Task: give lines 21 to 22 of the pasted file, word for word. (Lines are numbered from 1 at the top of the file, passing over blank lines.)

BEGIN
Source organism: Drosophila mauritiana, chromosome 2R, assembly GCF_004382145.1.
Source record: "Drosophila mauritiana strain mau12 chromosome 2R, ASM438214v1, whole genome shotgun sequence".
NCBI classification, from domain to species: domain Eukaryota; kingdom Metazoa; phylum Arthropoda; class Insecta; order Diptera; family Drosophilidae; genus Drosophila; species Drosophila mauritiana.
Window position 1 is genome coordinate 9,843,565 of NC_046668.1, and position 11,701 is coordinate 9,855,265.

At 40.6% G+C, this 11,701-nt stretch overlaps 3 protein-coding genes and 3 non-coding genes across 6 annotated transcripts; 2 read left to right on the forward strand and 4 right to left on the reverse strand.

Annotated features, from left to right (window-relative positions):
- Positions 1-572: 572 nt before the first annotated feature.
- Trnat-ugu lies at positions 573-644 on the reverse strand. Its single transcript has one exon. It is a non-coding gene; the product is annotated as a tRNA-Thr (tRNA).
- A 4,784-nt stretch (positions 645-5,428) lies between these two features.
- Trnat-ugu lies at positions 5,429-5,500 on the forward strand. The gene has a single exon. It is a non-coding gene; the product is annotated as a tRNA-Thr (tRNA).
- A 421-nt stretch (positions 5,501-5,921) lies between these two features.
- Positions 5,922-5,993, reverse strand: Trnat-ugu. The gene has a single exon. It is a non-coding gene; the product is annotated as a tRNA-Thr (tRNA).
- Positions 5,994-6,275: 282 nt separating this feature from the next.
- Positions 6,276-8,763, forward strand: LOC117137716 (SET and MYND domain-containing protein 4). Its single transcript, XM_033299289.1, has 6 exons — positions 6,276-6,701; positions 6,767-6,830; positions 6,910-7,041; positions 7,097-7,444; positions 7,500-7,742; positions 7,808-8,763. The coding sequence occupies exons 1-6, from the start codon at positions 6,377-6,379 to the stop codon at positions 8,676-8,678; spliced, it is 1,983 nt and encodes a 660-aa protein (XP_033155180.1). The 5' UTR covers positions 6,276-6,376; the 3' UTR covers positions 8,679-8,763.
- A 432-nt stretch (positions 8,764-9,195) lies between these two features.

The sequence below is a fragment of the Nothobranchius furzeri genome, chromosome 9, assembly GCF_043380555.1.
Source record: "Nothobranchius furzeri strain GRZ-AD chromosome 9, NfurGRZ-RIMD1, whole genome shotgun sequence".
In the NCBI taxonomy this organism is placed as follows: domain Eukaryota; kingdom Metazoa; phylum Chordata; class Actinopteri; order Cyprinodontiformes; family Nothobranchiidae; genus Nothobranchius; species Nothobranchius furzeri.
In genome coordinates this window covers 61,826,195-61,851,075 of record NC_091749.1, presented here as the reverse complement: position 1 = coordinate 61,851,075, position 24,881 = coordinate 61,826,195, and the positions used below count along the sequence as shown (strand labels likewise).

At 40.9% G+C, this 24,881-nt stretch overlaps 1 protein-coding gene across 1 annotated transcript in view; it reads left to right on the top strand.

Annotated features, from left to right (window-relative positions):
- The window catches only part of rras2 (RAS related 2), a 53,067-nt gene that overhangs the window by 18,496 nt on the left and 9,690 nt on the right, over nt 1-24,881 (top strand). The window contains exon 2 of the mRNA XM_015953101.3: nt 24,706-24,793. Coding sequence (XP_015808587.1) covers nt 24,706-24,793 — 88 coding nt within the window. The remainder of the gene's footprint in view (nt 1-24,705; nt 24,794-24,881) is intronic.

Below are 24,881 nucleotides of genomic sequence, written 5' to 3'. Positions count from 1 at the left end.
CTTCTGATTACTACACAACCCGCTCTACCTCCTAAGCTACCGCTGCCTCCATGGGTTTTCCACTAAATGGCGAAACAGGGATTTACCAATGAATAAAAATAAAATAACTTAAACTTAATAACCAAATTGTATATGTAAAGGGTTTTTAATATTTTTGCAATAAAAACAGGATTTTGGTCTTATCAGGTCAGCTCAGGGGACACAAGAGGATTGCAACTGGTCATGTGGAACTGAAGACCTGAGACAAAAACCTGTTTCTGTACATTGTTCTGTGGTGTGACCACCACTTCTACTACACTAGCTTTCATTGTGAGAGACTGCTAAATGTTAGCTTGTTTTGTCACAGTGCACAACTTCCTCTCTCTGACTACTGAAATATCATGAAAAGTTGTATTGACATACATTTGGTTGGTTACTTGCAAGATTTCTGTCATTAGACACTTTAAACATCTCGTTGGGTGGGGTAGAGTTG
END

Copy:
Annotated features, from left to right (window-relative positions):
- The window catches only part of rras2 (RAS related 2), a 53,067-nt gene that overhangs the window by 18,496 nt on the left and 9,690 nt on the right, over nt 1-24,881 (top strand). The window contains exon 2 of the mRNA XM_015953101.3: nt 24,706-24,793. Coding sequence (XP_015808587.1) covers nt 24,706-24,793 — 88 coding nt within the window. The remainder of the gene's footprint in view (nt 1-24,705; nt 24,794-24,881) is intronic.